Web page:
It’s quite clear that a lot of people think Peter and Mary Jane should be together, and soon there’s no end of attempted matchmaking as friends and relatives lure them separately to meals to find the other already there – by the time he arrives at a table to find just Aunt May and Anna Watson, Peter is expressing relief at the change. Then Mary Jane arrives with Nathan! We also learn that there’s seemingly more to Mary Jane than we’ve previously thought, particularly when Aunt May tells Peter that both he and MJ have “both lost so… so very much”. And in one interesting issue we see Mary Jane daydreaming and imagining herself a successful actress who even has a play dramatising her own life starring herself – and then she’s interrupted by the appearance of her sister, a working class single mother of two, and something about the thought freaks her out. Together with the odd other moment that suggests there’s quite a serious side to her as well as her ever outgoing, funloving personality, it’s clear that there are greater depths to the character but at this stage it remains uncertain whether she and Peter will rekindle their romance. At this stage Peter has an alternative in the form of Felicia Hardy, the Black Cat, currently hospitalised following contemporary events in Spectacular, which is where nearly all the developments in their relationship occur. However in the daydreaming issue we see Felicia imaging a glamorous adventure with Spider-Man, who unmasks to reveal… Cary Grant. (Well Grant at his prime – when the issue, #246, was printed he was 83.) It’s a sign of just how great a gulf there is between Felicia’s hopes and the reality of Peter’s life, which she has not yet been introduced to.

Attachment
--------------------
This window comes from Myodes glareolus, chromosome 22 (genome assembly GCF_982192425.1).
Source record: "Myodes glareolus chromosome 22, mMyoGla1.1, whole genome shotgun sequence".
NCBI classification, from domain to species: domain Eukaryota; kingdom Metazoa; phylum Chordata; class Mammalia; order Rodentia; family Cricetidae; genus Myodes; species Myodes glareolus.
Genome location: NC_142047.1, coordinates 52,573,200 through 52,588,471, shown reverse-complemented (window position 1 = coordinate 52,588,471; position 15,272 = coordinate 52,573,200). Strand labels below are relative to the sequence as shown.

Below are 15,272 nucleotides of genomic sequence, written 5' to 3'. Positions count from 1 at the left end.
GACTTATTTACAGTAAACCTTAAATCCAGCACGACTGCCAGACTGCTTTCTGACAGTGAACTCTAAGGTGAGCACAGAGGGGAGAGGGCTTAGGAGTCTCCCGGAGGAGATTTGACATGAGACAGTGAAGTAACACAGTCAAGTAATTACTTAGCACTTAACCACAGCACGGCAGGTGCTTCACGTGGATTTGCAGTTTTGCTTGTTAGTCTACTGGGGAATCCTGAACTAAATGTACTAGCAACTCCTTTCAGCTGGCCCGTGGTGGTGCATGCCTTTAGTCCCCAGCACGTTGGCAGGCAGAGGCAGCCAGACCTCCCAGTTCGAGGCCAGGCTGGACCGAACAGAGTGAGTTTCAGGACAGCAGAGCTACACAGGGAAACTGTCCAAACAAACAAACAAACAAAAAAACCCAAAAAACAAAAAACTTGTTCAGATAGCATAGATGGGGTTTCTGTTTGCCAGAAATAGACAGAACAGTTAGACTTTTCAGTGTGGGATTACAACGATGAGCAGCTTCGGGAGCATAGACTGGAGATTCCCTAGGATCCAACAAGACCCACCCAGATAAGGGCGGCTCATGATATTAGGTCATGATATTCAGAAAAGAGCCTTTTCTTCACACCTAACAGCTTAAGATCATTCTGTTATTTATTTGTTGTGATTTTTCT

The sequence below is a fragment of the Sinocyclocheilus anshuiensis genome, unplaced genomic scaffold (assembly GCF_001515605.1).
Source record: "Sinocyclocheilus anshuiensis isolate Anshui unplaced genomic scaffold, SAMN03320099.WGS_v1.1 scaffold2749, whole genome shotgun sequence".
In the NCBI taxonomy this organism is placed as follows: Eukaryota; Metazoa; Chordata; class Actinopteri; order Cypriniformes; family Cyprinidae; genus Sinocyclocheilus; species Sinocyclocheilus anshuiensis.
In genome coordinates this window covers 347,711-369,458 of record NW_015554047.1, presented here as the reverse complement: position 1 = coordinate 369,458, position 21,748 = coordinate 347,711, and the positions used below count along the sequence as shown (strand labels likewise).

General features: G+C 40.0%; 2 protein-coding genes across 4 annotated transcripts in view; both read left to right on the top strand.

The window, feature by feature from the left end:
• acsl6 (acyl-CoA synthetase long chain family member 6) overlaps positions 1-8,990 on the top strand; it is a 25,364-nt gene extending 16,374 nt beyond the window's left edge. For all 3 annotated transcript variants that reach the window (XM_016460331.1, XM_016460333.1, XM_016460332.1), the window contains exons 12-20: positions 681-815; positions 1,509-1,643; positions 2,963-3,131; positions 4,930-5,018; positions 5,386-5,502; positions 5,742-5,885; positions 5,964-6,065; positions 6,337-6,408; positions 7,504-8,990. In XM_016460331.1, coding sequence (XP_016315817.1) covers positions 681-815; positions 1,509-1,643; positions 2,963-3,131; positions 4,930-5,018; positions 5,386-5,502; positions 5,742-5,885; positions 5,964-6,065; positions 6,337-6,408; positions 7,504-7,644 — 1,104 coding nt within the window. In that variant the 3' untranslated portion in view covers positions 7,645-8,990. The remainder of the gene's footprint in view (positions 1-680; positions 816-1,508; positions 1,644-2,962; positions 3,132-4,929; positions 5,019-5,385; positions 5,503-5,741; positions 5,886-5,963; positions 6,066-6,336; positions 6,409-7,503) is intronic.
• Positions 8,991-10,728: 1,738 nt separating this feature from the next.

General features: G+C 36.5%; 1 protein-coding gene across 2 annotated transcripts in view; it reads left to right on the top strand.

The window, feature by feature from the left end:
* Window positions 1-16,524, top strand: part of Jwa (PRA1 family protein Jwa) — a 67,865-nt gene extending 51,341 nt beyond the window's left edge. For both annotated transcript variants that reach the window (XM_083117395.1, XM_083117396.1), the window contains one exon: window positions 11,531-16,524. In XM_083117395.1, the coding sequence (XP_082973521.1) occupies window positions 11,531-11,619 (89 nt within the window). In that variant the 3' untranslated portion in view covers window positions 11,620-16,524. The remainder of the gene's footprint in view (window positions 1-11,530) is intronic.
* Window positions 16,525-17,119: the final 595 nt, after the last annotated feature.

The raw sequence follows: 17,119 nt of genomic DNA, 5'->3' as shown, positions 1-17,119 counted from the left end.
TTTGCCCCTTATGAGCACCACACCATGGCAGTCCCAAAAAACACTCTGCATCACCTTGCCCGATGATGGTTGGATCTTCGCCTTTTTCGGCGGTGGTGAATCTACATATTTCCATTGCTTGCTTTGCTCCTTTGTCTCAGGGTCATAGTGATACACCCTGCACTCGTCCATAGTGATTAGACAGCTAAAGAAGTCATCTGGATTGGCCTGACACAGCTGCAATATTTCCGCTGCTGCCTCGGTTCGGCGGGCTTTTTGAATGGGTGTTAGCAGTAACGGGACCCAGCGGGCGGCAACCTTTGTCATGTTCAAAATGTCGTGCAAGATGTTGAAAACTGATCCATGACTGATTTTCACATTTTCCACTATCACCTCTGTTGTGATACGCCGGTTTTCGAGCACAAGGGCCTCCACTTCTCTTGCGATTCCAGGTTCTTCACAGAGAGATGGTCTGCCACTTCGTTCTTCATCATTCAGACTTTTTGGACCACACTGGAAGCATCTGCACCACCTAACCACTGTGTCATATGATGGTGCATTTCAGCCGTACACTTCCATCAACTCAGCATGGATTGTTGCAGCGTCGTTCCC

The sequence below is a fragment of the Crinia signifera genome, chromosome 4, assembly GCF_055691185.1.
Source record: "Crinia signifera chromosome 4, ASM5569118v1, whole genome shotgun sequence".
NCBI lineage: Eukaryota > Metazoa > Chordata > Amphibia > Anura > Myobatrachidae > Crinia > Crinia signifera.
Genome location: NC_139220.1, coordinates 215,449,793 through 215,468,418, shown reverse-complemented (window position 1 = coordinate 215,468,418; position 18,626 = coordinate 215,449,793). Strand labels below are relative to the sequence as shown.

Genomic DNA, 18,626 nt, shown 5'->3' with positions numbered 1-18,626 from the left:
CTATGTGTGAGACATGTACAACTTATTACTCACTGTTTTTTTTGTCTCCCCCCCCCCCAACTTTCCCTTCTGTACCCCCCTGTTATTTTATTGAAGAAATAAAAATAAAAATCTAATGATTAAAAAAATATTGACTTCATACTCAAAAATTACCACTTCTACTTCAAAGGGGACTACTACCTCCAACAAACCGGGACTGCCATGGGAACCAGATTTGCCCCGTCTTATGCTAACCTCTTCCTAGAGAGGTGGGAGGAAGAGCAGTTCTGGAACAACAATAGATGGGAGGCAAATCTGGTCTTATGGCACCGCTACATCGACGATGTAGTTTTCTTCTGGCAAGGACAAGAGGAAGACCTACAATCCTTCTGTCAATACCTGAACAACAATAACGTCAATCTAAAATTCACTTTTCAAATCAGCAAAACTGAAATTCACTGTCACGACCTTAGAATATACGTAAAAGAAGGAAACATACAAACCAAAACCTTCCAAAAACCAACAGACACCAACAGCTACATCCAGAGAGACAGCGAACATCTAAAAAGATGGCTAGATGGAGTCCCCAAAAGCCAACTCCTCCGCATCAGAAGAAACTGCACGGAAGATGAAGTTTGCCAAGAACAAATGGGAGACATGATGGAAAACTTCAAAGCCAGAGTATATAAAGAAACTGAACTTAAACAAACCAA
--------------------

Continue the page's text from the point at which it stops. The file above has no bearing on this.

In general this volume shows the series in one of its best periods. The writing and art complement each other well, whilst the stories put both Spider-Man and Peter through a quite diverse range of situations without once stepping into the ridiculous. Apart from some minor slippage in allowing the boundaries between the two titles to blur at points, and an annual where the title character is reduced to a supporting guest star, there aren’t really any lapses. Most of the individual stories are at the very least good to very good, and there are some individual tales that really stand out, whether for what they do with the villains or how they go in a very human direction. This is definitely one of the best runs in Spider-Man’s history.